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Famed chef and our in-house restaurateur, Domini Kemp reveals how food can be a recipe for happiness - even on the dreariest of days. Plus, she shares a joyful comfort meal.

“Food is so much more than just calories or a means to survival,” says Domini Kemp, chef and founder of Hugh Brown’s, located on Level 3 Brown Thomas Dublin. “It’s at the heart of wellbeing, family, community and is part of the biggest moments in our life. Food unites us but can also divide us. It is both fundamental and essential.”

There’s no denying the immediate joy of food but did you know eating right can offer a sustainable source of happiness. “It’s fascinating to understand the important role that food can play in fostering a healthy gut microbiome, which in turn, directly affects brain function,” explains Kemp. “Researchers are discovering these important links and we are now seeing such a shift in medicine with practitioners acknowledging preventative and integrated approaches to healthier living and why food plays such a crucial role in that.”

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Super Salad: Just one of the many nutritious yet delicious delights that awaits you in our Level 3 restaurant, Hugh Brown's.

But knowing which foods may influence your brain structure and chemistry in a consistent and positive way is not necessarily the easiest thing to navigate. Luckily, Domini knows a simple yet enjoyable way to do just that. “I am a big fan of Dr Tim Spector’s approach (UK epidemiologist and author of Spoon-Fed). Instead of giving us banal advice – ‘to eat a healthy balanced diet’, which is meaningless in the context of the individual – he encourages a positive approach by suggesting we aim for 30-35 different varieties of plant foods each week.” Although it may seem intimidating at first, Kemp explains its simplicity. “This is especially fun to do with children. It can be everything from nuts and seeds to fruit and vegetables and crucially, herbs and spices.” The latter is a super quick and easy way to incorporate the different varieties of plant foods and perhaps the most important ingredient to consume as each comes with incredible medicinal properties. “Garlic, turmeric and ginger are all great for supporting immune function with their anti-viral and anti-inflammatory properties and compounds,” says Kemp.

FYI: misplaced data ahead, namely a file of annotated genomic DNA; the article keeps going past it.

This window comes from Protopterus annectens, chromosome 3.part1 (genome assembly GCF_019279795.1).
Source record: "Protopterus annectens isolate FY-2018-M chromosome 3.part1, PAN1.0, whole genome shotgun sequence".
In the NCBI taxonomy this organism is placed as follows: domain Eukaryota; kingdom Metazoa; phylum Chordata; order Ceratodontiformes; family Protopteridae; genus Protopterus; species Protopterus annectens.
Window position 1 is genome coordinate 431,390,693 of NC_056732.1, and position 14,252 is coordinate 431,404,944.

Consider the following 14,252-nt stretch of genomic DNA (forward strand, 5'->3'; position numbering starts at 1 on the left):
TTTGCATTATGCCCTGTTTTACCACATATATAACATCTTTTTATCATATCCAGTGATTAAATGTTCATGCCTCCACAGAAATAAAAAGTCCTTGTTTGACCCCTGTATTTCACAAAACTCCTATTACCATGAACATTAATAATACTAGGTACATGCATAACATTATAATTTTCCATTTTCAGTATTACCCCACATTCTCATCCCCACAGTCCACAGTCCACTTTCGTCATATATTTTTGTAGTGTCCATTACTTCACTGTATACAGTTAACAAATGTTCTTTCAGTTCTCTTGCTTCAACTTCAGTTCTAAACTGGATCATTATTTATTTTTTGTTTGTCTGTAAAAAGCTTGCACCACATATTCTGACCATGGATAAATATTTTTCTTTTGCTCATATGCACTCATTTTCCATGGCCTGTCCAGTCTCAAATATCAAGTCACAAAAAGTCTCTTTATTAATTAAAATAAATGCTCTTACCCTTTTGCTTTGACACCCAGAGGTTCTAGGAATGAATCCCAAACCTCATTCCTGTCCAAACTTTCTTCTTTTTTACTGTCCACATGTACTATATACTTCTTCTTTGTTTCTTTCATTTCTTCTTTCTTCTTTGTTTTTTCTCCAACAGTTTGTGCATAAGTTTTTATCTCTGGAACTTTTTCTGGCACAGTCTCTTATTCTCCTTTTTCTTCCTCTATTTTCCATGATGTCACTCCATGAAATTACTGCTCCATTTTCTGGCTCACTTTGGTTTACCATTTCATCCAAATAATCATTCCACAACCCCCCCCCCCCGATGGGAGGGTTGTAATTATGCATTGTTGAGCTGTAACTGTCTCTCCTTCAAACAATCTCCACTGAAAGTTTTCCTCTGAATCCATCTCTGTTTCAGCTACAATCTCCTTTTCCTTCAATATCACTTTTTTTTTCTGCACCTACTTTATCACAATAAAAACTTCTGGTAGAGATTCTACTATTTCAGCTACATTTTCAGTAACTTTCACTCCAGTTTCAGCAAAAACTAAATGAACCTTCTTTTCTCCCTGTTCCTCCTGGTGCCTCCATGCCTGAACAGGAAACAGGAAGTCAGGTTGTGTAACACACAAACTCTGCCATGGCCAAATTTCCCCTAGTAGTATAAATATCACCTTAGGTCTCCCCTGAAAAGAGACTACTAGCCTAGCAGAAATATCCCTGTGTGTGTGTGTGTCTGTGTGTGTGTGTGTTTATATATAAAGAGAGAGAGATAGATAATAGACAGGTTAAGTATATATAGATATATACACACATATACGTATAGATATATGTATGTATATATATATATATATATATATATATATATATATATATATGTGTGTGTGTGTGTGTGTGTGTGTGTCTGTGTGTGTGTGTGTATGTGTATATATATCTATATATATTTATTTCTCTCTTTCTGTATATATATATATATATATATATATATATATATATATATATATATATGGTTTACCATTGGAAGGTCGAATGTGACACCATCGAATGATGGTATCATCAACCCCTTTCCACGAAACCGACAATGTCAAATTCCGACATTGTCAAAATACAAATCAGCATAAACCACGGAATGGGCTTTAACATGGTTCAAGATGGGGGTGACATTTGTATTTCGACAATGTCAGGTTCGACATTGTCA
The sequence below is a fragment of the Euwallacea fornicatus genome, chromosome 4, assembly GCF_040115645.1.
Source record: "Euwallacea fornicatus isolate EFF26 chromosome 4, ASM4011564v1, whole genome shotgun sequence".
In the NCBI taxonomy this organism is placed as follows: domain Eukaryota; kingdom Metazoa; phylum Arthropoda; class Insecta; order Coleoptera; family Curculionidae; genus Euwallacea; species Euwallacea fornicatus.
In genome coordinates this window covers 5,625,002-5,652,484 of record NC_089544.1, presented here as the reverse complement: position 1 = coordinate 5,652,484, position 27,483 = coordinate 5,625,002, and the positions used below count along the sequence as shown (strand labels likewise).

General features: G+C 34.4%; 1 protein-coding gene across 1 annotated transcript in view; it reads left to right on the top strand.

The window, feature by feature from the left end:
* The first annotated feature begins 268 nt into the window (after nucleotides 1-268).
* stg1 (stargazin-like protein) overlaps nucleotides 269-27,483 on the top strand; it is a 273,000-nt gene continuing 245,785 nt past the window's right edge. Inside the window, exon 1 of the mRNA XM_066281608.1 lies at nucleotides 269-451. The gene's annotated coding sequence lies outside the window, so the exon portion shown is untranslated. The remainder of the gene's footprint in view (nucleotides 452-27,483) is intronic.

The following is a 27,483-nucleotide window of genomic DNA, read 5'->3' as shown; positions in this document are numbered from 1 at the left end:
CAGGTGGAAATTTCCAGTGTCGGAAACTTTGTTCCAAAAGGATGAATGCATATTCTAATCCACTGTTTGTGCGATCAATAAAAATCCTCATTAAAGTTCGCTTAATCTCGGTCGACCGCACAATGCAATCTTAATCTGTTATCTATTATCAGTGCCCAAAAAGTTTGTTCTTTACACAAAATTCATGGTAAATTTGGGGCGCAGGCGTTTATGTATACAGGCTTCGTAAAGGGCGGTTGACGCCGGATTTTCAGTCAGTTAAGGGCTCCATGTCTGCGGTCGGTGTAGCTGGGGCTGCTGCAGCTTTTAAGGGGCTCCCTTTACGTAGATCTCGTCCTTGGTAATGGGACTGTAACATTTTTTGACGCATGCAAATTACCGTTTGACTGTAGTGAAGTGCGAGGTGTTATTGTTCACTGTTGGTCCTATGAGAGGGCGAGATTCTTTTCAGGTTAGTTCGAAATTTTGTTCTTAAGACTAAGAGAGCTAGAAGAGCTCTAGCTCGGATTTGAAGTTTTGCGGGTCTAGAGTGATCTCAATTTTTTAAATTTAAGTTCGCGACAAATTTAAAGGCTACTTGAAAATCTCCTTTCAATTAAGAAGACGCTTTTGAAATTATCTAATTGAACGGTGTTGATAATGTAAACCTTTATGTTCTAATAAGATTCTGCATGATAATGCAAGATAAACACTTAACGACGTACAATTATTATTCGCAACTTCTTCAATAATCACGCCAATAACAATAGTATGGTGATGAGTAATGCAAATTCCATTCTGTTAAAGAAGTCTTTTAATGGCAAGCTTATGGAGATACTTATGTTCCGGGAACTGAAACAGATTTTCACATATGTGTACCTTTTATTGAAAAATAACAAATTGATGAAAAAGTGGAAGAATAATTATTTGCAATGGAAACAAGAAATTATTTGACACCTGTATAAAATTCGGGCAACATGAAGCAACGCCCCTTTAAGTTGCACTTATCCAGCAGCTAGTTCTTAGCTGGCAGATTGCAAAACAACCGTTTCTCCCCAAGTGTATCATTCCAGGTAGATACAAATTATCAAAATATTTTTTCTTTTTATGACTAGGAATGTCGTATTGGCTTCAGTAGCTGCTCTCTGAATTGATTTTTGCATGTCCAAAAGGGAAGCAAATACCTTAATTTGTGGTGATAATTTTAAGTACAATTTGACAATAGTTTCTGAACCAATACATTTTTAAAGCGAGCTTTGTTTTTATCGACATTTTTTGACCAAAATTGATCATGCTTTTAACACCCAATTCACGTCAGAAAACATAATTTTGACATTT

Next time you make dinner, count the variety of plant foods in it and aim for higher each week. This will help ensure a really diverse set of nutrients and phytochemicals, which your gut will love!

However, it’s not just new ingredients that are key to improving our relationship with food but also how we approach eating. “Eat slowly, mindfully and make at least one meal (per day, if possible) a priority,” advises Kemp. “At home, that means valuing dinner as a sacred time. Light candles - not in a schmaltzy, romantic kind of way, but rather as a way to pause and value the time together - as it re-enforces the sense of occasion. Put all your phones away and foster and encourage conversations that matter. Eating dinner mindlessly in front of the TV is a surefire way to encourage a poor relationship with food. There is no value in that approach.”

Why not let us do the hard work for you and visit our in-store restaurant, Hugh Brown’s located on level 3, where Kemp herself has carefully curated a mood-enhancing menu for you to enjoy.

If you're feeling inspired to beat the blues with food, Domini Kemp has shared with us her go-to comfort recipe: Hot & Sour Soup. Keep scrolling for the full recipe below...

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Image by Dean Carroll for Food&Wine Magazine, which is published monthly with the Business Post.

At this time of year, after over-indulging and celebrating with too much food (which you can and should enjoy!) I love this nourishing and light, Asian flavoured Hot & Sour Soup. Full of herbs and spices, it’s a great way to give your system a little bit of a chance to reboot and de-stress.

Domini Kemp


Hot & Sour Soup
Serves 2-4


  • 1 red onion, peeled and sliced
  • Good knob ginger & turmeric, peeled and grated
  • 4 cloves garlic, sliced
  • 1 red chilli sliced
  • 2 lemongrass stalks, outer leaves peeled and very finely sliced
  • Splash olive or coconut oil
  • 150g sliced mushrooms
  • 1 litre bone broth (chicken stock)
  • 2 tbsp fish sauce
  • 2 tbsp rice vinegar
  • 100-200g cooked chicken or turkey
  • Some basil & coriander
  • Lime to serve


  1. Sweat the onion, ginger, turmeric, garlic, chilli and lemongrass in the oil. Once fragrant and lovely, add the mushrooms and soften.
  2. Once mushrooms have softened, add the pre-prepared homemade stock, fish sauce and vinegar.
  3. Bring up to simmer and season with more fish sauce or salt, if necessary.
  4. Add the cooked chicken or turkey, heat through and then serve in bowls or mugs with some herbs and a wedge of lime for seasoning.

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It’s time for tea…


Located on Level 2 of our Brown Thomas Grafton Street store, Edition has launched a brand new afternoon tea for you to enjoy. From sweet treats like Tiramisu pots with white chocolate spoon to savoury bites like Fivemiletown goat cheese & caponata, spinach croûte, there's something for everyone to enjoy. Priced at €35 per person, Edition's new afternoon tea comes with that all-important pot of tea or the option to elevate the experience with a Champagne and a non-alcoholic cocktail menu as well. For more information and to book your afternoon tea now, email



It’s undeniable the joy food can bring but perhaps a more unique way is with the use of crystals. Learn all there is to know about crystals and why it’s time to start using them in The New Stone Age.